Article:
EPIC is sharpening our pencils because we have a lot of work to do: three new destructive projects from the Klamath National Forest have arrived in our mailbox in three days. We have a new massive salvage sale, plans for roadside logging (where there shouldn’t even be roads!), and road construction on public land to facilitate logging on private land. Ugh.
Here’s a brief glimpse of what we have in store:
Another Huge Post-Fire Logging Project
Another year, another terrible, horrible, no good, very bad post-fire logging project: the Seiad-Horse Project. The project consists of five different components: Roadside hazard tree removal; fuel reduction along private property; post-fire logging; and replanting; and underburning. Some things—such as fuels work near private property and underburning—are things that EPIC (generally) can support. Others, like the massive post-fire logging, make us spitting mad! Like the controversial Westside Project, the Siead-Horse Project proposes massive clearcuts—around 1,726 acres—in areas that logging should be prohibited. An initial look at our owl maps shows that much of the project is within occupied northern spotted owl habitat.
To make matters worse, the Forest Service is attempting to evade federal environmental law by shortcutting environmental review. As a warning: we are about to get wonky. The project is being pushed through an Environmental Analysis (EA), which takes a light look at the potential environmental impacts of a project instead of the Environmental Impact Statement (EIS) that should be required. By skirting a more thorough look at the impacts, the Forest Service evades the crucial public review of the impacts of the project—all to speed up the timeline ever so slightly. Because we know the Forest Service reads our blogs, let me be clear: this approach will backfire. Do a full EIS.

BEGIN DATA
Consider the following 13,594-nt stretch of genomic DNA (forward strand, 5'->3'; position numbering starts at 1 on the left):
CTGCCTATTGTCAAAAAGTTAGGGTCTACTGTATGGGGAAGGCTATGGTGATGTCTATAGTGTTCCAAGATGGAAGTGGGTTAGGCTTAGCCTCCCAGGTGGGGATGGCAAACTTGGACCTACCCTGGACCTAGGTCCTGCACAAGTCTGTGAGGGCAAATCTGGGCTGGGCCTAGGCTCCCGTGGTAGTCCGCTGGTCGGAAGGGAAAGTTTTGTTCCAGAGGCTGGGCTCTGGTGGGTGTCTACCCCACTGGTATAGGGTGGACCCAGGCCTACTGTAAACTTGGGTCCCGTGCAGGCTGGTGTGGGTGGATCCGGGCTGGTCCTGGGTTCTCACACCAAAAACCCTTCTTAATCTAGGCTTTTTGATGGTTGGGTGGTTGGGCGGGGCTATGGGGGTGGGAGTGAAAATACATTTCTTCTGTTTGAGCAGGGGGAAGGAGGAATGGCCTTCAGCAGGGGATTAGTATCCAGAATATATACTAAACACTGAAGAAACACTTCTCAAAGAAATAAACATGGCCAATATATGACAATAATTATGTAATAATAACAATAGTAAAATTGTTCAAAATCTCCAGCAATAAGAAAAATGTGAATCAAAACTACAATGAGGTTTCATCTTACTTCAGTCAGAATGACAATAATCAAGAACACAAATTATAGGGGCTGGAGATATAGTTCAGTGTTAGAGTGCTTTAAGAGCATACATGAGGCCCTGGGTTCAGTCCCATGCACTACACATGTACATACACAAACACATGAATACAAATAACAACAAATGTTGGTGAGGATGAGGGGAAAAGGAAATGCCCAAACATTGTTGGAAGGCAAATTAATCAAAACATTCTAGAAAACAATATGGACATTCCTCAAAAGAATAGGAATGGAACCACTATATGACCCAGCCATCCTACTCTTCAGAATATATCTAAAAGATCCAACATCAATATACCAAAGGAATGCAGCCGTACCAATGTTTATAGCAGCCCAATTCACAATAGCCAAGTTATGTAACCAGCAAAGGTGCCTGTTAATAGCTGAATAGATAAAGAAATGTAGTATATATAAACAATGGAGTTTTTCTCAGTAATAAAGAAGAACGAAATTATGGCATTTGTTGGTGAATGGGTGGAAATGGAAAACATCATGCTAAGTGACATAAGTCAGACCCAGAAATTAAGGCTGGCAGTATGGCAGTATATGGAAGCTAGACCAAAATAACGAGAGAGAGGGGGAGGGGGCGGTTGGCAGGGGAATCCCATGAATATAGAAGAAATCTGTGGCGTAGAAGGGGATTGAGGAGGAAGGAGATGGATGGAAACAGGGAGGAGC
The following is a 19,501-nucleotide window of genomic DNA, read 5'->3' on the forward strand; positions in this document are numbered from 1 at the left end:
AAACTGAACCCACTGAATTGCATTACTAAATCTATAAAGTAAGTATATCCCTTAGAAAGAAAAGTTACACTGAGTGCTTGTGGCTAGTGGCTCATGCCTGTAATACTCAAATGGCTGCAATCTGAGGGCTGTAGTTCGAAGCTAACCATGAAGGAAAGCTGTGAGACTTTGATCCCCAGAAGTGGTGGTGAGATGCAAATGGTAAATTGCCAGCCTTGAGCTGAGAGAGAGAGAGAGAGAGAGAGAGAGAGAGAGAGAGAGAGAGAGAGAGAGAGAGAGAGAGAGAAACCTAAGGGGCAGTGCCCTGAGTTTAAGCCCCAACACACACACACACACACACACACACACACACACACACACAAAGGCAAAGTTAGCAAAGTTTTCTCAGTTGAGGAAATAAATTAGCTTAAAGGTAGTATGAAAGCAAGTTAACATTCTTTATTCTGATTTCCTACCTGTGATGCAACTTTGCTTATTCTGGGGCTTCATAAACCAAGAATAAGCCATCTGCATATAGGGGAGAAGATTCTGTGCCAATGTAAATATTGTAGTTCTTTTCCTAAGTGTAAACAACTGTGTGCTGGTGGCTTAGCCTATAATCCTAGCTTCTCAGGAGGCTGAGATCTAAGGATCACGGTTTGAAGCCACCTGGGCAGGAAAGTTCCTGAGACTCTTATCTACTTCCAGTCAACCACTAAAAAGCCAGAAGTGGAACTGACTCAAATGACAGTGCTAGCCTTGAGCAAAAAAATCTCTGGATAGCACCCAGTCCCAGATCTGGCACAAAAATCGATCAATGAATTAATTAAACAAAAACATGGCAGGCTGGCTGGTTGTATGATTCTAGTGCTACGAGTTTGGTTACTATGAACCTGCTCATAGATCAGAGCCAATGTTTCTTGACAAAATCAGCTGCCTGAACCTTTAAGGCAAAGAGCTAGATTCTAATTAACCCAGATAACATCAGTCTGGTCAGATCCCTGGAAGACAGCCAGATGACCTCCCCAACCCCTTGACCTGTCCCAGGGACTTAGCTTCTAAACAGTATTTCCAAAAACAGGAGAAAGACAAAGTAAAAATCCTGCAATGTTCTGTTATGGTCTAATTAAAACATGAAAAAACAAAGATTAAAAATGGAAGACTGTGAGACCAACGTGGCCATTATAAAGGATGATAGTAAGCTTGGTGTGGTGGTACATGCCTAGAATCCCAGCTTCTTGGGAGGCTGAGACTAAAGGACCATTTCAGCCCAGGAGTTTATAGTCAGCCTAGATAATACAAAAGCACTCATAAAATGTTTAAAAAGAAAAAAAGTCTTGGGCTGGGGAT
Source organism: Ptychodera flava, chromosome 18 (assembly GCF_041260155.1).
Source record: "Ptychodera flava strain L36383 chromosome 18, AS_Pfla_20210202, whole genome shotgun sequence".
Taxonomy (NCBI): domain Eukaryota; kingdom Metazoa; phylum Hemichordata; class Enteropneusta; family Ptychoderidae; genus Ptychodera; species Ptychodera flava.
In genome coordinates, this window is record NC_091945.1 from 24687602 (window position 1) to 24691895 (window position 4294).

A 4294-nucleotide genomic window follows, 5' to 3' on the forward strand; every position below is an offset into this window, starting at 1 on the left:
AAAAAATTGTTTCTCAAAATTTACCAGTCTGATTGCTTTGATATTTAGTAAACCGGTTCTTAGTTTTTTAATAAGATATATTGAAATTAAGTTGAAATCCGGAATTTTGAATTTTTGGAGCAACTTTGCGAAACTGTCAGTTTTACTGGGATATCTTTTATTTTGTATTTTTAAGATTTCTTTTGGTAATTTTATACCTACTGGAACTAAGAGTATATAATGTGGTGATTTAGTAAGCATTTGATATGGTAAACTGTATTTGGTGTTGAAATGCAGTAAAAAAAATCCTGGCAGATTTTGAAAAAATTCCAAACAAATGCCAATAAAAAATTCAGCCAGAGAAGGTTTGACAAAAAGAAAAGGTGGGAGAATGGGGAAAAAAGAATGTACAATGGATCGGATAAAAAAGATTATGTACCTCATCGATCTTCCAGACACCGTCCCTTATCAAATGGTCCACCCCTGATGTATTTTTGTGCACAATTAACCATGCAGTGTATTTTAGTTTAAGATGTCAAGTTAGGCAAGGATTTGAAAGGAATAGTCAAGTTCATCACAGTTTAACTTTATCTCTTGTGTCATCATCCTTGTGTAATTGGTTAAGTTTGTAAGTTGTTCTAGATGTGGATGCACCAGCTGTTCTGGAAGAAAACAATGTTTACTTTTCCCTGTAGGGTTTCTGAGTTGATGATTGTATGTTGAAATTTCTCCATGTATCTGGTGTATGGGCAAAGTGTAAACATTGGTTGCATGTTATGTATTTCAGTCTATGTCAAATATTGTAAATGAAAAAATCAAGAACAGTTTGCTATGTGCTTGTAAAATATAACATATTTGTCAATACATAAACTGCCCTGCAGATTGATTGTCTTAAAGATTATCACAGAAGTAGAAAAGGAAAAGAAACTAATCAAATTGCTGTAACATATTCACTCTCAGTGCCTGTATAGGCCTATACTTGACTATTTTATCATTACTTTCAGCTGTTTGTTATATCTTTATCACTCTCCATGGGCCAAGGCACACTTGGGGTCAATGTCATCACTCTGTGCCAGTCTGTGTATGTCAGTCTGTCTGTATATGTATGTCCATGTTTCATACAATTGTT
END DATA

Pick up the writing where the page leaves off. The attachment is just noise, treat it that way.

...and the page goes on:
There are some positive signs that the Forest Service is listening to our comments (and our lawsuits). The project proposes replanting, but only in areas where natural reforestation could be impacted, such as in large patches of high-severity fire where there is a general lack of nearby trees to reseed the forest. And we are encouraged that underburning is a component of the project, something that EPIC has been advocating for many years.
Salvage Logging Under Another Name
The Klamath National Forest has proposed a second salvage logging project, the “Oak Fire Roadside Hazard Tree Removal Project,” although here the logging will be limited to the roadside along 39 miles of roads near Happy Camp. To the extent that our society (and our tax dollars) supports salvage logging projects, this is the type of project that the Forest Service should pursue.
Again, while this is the type of project that the Forest Service should pursue—it is important for forest users to be safe on public roads—and many of these roads should be closed and decommissioned. The roadside logging will occur through areas where roads—and logging projects—are inappropriate, such as Late Successional Reserves (lands that are to be managed for the protection and development of old growth characteristics) and Inventoried roadless areas (duh, right?).
Like the Seiad-Horse Logging Project, the Forest Service is attempting to avoid compliance with federal environmental laws, pushing this project through a “categorical exclusion,” meaning that the Forest Service will conduct no formal environmental review on the project. The timber industry has been pushing for more of this lawless logging through bills that are currently making their way through Congress.
Public Road Construction for Private Profit
The Hancock Road Access Project would allow the construction of a new forest road just so that a private timber company could log its land easier. A road already exists to the property; this new road—across our public lands—is just to increase private timber profit. Welcome to the world of Trump’s Forest Service.
The new road would be punched in along a ridgetop and will be visible from Mount Ashland, among other places. This new road violates directives in the Klamath National Forest’s Management Plan to limit these types of projects and to minimize impacts to viewsheds. Although this project is relatively minor in comparison to the large scale salvage projects proposed above—only 34 trees will be cut in total—it is still distressing to see (another) sweetheart deal for timber companies.